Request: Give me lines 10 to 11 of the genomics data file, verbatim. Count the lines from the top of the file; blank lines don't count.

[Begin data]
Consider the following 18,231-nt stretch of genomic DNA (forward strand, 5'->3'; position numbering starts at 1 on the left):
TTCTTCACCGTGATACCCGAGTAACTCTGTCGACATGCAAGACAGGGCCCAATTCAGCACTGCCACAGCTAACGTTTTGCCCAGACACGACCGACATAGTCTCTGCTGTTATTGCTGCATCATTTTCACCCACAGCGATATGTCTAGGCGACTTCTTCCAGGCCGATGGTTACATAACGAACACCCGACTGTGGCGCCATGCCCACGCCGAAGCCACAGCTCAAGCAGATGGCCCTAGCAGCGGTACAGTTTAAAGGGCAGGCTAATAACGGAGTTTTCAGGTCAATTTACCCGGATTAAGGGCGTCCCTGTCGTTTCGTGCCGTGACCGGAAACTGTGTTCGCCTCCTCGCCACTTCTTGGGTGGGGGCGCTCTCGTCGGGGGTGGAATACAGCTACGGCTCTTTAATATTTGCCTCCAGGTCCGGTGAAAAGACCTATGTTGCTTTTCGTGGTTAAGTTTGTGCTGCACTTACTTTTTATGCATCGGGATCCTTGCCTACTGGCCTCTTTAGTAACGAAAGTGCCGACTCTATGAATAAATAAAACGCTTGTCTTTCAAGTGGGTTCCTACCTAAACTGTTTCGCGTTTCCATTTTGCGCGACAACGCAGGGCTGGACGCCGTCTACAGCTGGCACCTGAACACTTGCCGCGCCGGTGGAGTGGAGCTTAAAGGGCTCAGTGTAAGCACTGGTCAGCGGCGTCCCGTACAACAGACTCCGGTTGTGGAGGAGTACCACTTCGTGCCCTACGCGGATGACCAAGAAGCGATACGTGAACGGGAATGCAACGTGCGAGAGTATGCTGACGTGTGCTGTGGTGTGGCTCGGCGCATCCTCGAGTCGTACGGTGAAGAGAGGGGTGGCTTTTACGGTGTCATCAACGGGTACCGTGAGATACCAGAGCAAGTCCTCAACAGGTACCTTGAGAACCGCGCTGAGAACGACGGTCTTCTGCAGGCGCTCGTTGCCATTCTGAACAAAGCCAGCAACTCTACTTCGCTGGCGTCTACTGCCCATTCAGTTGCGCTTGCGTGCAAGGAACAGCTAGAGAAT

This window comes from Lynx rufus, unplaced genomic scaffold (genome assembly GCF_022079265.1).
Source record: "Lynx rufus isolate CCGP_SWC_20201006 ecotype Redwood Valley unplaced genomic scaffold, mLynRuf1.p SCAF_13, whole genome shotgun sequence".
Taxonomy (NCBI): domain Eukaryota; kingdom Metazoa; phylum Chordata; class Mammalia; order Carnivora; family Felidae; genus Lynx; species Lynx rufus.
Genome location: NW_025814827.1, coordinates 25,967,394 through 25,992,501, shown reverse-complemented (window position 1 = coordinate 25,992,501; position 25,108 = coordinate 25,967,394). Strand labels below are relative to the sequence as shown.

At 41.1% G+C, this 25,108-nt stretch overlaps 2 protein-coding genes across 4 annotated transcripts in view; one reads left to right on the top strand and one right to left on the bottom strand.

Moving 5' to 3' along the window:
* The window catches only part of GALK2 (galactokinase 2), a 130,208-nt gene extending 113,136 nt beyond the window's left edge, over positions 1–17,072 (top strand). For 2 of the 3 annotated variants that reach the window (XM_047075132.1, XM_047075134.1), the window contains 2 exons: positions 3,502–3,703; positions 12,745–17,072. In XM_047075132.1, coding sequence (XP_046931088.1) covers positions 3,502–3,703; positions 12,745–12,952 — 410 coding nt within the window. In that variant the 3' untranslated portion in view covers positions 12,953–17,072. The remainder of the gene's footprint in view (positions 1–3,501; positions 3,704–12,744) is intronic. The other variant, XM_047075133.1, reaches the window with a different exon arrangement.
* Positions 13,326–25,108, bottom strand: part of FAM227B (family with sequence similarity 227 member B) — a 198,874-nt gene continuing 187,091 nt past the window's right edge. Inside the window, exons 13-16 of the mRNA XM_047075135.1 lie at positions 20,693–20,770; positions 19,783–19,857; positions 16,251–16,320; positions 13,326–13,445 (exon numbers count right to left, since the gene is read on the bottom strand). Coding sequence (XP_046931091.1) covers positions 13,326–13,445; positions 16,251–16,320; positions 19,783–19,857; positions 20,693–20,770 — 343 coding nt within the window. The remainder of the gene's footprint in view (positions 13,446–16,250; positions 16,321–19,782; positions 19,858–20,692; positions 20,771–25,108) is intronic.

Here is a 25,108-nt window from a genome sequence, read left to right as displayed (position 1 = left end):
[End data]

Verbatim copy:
* Positions 13,326–25,108, bottom strand: part of FAM227B (family with sequence similarity 227 member B) — a 198,874-nt gene continuing 187,091 nt past the window's right edge. Inside the window, exons 13-16 of the mRNA XM_047075135.1 lie at positions 20,693–20,770; positions 19,783–19,857; positions 16,251–16,320; positions 13,326–13,445 (exon numbers count right to left, since the gene is read on the bottom strand). Coding sequence (XP_046931091.1) covers positions 13,326–13,445; positions 16,251–16,320; positions 19,783–19,857; positions 20,693–20,770 — 343 coding nt within the window. The remainder of the gene's footprint in view (positions 13,446–16,250; positions 16,321–19,782; positions 19,858–20,692; positions 20,771–25,108) is intronic.

Here is a 25,108-nt window from a genome sequence, read left to right as displayed (position 1 = left end):